(Adds status of AstraZeneca patent in third paragraph.)
Dec. 1 (Bloomberg) -- Teva Pharmaceutical Industries Ltd., the world’s biggest maker of generic drugs, lost an appeals court bid to revive a patent it claimed AstraZeneca Plc’s cholesterol drug Crestor was infringing.
Teva’s patent is invalid because AstraZeneca came up with the formulation of rosuvastatin calcium, the active ingredient in Crestor, first, the U.S. Court of Appeals for the Federal Circuit in Washington said in ruling today on its website.
Crestor is London-based AstraZeneca’s top-selling drug, with $4.85 billion in the first nine months of the year. A federal judge upheld the validity of AstraZeneca’s patent on the medicine which would block generic-drug competition until 2016. An appeals court ruling on that case is still pending.
Teva’s patent, covering a discovery made in December 1999, is for a way to stabilize a class of drugs known as statins using a different compound. AstraZeneca said it came up with a batch of rosuvastatin calcium months earlier than that. The batch had the compound that Teva later claimed could be used as a stabilizer, according to the ruling.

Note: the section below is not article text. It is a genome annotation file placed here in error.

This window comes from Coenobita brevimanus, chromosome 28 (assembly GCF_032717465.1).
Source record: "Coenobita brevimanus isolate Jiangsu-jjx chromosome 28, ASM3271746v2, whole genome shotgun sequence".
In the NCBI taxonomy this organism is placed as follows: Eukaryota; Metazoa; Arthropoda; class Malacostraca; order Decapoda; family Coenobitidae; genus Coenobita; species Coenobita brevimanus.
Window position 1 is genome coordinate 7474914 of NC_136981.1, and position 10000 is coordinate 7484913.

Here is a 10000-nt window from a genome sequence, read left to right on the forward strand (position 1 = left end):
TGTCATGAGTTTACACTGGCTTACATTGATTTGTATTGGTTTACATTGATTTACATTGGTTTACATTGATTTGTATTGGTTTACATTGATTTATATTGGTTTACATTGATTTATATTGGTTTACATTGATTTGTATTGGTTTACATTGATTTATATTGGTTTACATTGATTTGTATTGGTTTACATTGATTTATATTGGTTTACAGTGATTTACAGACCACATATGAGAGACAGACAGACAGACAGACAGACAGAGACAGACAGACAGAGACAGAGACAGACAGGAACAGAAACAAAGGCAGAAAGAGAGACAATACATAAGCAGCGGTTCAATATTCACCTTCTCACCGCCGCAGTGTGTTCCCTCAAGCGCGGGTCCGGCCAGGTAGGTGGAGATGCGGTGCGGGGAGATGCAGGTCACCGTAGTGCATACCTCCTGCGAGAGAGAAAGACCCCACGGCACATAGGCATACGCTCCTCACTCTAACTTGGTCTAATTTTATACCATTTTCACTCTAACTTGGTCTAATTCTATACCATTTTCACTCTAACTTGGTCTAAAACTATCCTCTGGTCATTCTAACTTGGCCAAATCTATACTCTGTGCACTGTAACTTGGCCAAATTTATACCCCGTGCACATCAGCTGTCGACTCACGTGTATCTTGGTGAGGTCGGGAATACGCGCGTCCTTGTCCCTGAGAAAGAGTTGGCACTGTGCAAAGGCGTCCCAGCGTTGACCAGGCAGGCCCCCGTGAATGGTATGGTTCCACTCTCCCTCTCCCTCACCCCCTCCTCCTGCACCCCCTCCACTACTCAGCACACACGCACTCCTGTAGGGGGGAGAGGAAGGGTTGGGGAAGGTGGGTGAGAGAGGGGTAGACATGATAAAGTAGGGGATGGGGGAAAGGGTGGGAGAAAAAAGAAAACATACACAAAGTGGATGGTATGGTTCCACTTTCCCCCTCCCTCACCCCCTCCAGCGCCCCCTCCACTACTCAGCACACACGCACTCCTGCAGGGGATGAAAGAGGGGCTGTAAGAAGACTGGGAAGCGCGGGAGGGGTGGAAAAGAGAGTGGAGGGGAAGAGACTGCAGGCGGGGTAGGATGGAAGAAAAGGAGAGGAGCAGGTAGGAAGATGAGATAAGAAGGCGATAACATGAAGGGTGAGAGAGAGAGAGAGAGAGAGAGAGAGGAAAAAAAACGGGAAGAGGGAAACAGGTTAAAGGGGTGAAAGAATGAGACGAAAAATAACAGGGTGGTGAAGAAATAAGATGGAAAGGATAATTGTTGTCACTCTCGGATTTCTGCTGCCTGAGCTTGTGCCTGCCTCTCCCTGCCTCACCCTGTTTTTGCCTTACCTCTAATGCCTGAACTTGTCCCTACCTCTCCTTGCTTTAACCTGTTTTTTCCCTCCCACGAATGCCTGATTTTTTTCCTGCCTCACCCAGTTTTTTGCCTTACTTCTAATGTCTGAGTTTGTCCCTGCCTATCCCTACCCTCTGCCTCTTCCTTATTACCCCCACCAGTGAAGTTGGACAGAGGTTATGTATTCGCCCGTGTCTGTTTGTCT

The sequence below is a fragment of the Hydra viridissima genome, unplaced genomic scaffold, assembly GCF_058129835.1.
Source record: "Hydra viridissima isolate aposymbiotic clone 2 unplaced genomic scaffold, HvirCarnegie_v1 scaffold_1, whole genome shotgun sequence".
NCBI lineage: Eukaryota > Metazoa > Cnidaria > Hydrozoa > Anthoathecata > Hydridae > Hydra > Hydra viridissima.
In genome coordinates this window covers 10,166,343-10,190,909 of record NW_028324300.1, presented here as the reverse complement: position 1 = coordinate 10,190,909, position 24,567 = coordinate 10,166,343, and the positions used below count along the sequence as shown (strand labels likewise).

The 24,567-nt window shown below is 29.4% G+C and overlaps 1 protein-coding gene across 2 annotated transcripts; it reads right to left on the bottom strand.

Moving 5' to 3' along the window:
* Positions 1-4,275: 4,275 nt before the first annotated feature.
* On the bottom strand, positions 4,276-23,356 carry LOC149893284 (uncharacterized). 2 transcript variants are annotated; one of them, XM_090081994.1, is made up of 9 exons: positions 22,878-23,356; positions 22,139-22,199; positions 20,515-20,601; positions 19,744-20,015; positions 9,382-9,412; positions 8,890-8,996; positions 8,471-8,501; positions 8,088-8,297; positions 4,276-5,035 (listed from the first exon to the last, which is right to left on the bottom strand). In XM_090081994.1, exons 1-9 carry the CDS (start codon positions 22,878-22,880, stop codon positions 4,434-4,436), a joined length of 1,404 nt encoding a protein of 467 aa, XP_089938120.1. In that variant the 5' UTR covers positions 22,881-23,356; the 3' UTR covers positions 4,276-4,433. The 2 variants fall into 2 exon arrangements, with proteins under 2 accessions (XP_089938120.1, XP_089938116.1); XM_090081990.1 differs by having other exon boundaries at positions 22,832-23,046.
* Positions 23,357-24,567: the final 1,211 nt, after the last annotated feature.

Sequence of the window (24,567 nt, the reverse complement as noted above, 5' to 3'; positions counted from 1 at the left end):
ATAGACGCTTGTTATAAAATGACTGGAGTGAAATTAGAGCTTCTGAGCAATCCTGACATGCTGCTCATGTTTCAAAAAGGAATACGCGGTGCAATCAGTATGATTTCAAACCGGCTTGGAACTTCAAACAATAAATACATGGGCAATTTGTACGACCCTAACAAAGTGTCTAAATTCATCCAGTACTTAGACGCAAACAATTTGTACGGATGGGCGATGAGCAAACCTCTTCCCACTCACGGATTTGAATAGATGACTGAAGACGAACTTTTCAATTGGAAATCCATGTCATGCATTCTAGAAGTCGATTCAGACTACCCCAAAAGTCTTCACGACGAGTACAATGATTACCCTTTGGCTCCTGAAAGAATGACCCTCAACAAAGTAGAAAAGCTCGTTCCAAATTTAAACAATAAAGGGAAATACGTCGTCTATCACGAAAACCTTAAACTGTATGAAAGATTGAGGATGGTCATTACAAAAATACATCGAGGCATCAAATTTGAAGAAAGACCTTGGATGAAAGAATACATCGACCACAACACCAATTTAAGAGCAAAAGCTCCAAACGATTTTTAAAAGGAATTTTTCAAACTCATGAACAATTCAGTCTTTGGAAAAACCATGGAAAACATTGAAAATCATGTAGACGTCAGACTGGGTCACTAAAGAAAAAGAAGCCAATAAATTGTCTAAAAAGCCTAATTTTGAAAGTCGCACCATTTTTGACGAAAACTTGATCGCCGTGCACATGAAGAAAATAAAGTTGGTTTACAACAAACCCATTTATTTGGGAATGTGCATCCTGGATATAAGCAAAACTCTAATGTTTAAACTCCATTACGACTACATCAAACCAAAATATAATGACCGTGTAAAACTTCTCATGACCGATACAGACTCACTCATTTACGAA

Denise Bradley, a spokeswoman for Petah Tikva, Israel-based Teva, said the company had no comment on today’s ruling.
The case is Teva Pharmaceutical Industries Ltd. v. AstraZeneca Pharmaceuticals LP, 2011-1091, U.S. Court of Appeals for the Federal Circuit (Washington). The lower court case is Teva Pharmaceutical Industries Ltd. v. AstraZeneca Pharmaceuticals LP, 08-4786, U.S. District Court for the Eastern District of Pennsylvania (Philadelphia).
--Editors: Romaine Bostick, John Lear
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